Patients met the UK Parkinson's Disease Society Brain Bank clinical diagnostic criteria.[23] The diagnosis of PD was confirmed by the presence of a typical pattern of nigrostriatal dopaminergic denervation on [11C]-DTBZ PET imaging.[24]

All subjects were on DA replacement therapy (see also Table 1). None of the subjects were on anticholinergic or cholinesterase inhibitor drugs. Subjects were clinically examined and imaged in the morning after overnight withholding of their dopaminergic drugs.

Written informed consent was obtained from all subjects before research procedures. The University of Michigan Medical School Institutional Review Board (Ann Arbor, MI) for human studies approved the study.

Clinical Assessments

Clinical evaluations included PD motor feature assessment using the Movement Disorder Society revised UPDRS (MDS-UPDRS).[25] The PIGD score was calculated as the sum of items 2.11 to 2.13 and 3.9 to 3.13, and a non-PIGD score was calculated as the sum of the non-PIGD items of parts II and III of the MDS-UPDRS. Cognitive capacity was assessed with the Dementia Rating Scale (DRS)[27] with subjects on their regular dopaminergic medications.


All subjects underwent brain MRI for anatomic coregistration with PET. MRI was performed on a 3 T Philips Achieva system (Philips, Best, The Netherlands) utilizing an eight-channel head coil and the “ISOVOX” exam card protocol primarily designed to yield isotropic spatial resolution. A standard T1-weighted series of a three-dimensional (3D) inversion recovery-prepared turbo field echo was performed in the sagittal plane using the following: repetition time/echo time/inversion time = 9.8/4.6/1041 ms; turbo factor = 200; single average; field of view = 240 × 200 × 160 mm; and acquired matrix = 240 × 200. One hundred and sixty slices were reconstructed to 1-mm isotropic resolution.

PET Imaging

PET imaging was performed in 3D imaging mode using an ECAT HR+ tomograph (Siemens Molecular Imaging, Inc., Knoxville, TN), which acquires 63 transaxial slices (slice thickness = 2.4 mm; intrinsic in-plane resolution = 4.1 mm full width at half maximum over a 15.2-cm axial field of view). A NeuroShield (Scanwell Systems, Montreal, Quebec, Canada) head-holder/shielding unit was attached to the patient bed to reduce the contribution of detected photon events originating from the body outside the scanner field of view. Before the radioligand injections, a 5-minute transmission scan was acquired using rotating 68Ge rods for attenuation correction of emission data using the standard vendor-supplied segmentation and reprojection routines.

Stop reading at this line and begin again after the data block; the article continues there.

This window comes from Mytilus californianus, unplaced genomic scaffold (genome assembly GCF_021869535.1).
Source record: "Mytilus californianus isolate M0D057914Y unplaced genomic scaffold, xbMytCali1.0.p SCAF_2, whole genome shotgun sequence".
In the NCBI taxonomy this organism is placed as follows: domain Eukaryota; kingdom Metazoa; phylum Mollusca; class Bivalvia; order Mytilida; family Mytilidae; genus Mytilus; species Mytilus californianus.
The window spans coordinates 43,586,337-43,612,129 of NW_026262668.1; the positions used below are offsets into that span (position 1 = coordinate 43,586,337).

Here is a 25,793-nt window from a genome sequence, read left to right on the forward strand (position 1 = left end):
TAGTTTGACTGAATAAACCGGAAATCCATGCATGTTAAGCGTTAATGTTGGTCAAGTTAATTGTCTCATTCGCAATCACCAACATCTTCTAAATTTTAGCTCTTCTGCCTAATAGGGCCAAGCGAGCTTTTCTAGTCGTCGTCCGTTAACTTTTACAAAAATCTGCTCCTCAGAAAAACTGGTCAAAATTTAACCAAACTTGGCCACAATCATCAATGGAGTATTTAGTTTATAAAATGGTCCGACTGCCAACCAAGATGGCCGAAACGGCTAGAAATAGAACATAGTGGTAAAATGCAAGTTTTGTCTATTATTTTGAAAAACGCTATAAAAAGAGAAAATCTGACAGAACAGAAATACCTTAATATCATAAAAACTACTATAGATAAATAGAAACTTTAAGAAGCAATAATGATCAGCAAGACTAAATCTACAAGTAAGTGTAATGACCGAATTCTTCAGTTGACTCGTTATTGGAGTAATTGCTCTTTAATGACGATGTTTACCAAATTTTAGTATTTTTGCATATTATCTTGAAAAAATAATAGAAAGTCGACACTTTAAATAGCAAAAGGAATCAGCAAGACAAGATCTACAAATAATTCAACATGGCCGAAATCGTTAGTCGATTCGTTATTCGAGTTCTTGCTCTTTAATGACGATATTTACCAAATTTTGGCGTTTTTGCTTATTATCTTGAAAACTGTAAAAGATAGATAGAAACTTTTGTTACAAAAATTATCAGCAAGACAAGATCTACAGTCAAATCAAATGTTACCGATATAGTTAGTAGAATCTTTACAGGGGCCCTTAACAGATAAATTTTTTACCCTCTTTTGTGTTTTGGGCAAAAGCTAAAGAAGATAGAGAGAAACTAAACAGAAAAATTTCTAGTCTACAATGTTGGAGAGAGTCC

[11C]-DTBZ (no-carrier-added (+)-α-[11C]-dihydrotetrabenazine) was prepared as reported previously.[28] [11C]-DTBZ PET scans were performed using a bolus/infusion protocol acquiring 15 emission scans over 60 minutes (4 × 30 seconds; 3 × 1 minute; 2 × 2.5 minutes; 2 × 5 minutes; and 4 × 10 minutes), with a priming bolus of 55%, followed by continuous infusion of the remaining 45% over the study duration using a dose of 555 MBq.

[11C]-PiB (N-methyl-[11C]2-(4′-methylaminophenyl)-6-hydroxybenzothiazole; Pittsburgh Compound B) was synthesized following published methods.[29] [11C]-PiB PET scans were performed using a bolus/infusion protocol acquiring 17 emission scans over 80 minutes (same as [11C]-DTBZ scan sequence plus two additional 10-minute scans), with a priming bolus of 40%, followed by continuous infusion of the remaining 60% over the study duration using a dose of 666 MBq.